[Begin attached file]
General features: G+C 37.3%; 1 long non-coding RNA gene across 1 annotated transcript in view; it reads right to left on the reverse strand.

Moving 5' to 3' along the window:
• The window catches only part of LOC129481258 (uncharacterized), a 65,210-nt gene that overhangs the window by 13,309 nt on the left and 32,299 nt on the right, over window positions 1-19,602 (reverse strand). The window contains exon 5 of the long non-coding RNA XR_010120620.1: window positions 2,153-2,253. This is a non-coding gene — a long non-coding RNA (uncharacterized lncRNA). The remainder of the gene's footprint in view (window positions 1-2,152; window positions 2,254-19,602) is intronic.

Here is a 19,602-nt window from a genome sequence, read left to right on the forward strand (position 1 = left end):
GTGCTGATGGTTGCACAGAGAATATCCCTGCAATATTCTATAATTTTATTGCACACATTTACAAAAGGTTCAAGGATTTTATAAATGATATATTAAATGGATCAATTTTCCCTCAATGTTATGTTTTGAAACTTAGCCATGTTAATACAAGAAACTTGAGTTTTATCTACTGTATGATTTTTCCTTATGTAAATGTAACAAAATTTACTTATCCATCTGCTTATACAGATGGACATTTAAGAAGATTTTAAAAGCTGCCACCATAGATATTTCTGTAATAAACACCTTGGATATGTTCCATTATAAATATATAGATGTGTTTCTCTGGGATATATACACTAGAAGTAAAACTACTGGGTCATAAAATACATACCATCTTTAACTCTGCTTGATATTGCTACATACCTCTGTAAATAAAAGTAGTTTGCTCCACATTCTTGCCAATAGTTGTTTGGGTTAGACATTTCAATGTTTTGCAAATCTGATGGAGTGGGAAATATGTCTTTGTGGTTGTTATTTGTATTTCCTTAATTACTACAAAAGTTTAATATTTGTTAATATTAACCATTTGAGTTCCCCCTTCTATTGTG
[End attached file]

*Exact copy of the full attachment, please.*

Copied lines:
General features: G+C 37.3%; 1 long non-coding RNA gene across 1 annotated transcript in view; it reads right to left on the reverse strand.

Moving 5' to 3' along the window:
• The window catches only part of LOC129481258 (uncharacterized), a 65,210-nt gene that overhangs the window by 13,309 nt on the left and 32,299 nt on the right, over window positions 1-19,602 (reverse strand). The window contains exon 5 of the long non-coding RNA XR_010120620.1: window positions 2,153-2,253. This is a non-coding gene — a long non-coding RNA (uncharacterized lncRNA). The remainder of the gene's footprint in view (window positions 1-2,152; window positions 2,254-19,602) is intronic.

Here is a 19,602-nt window from a genome sequence, read left to right on the forward strand (position 1 = left end):
GTGCTGATGGTTGCACAGAGAATATCCCTGCAATATTCTATAATTTTATTGCACACATTTACAAAAGGTTCAAGGATTTTATAAATGATATATTAAATGGATCAATTTTCCCTCAATGTTATGTTTTGAAACTTAGCCATGTTAATACAAGAAACTTGAGTTTTATCTACTGTATGATTTTTCCTTATGTAAATGTAACAAAATTTACTTATCCATCTGCTTATACAGATGGACATTTAAGAAGATTTTAAAAGCTGCCACCATAGATATTTCTGTAATAAACACCTTGGATATGTTCCATTATAAATATATAGATGTGTTTCTCTGGGATATATACACTAGAAGTAAAACTACTGGGTCATAAAATACATACCATCTTTAACTCTGCTTGATATTGCTACATACCTCTGTAAATAAAAGTAGTTTGCTCCACATTCTTGCCAATAGTTGTTTGGGTTAGACATTTCAATGTTTTGCAAATCTGATGGAGTGGGAAATATGTCTTTGTGGTTGTTATTTGTATTTCCTTAATTACTACAAAAGTTTAATATTTGTTAATATTAACCATTTGAGTTCCCCCTTCTATTGTG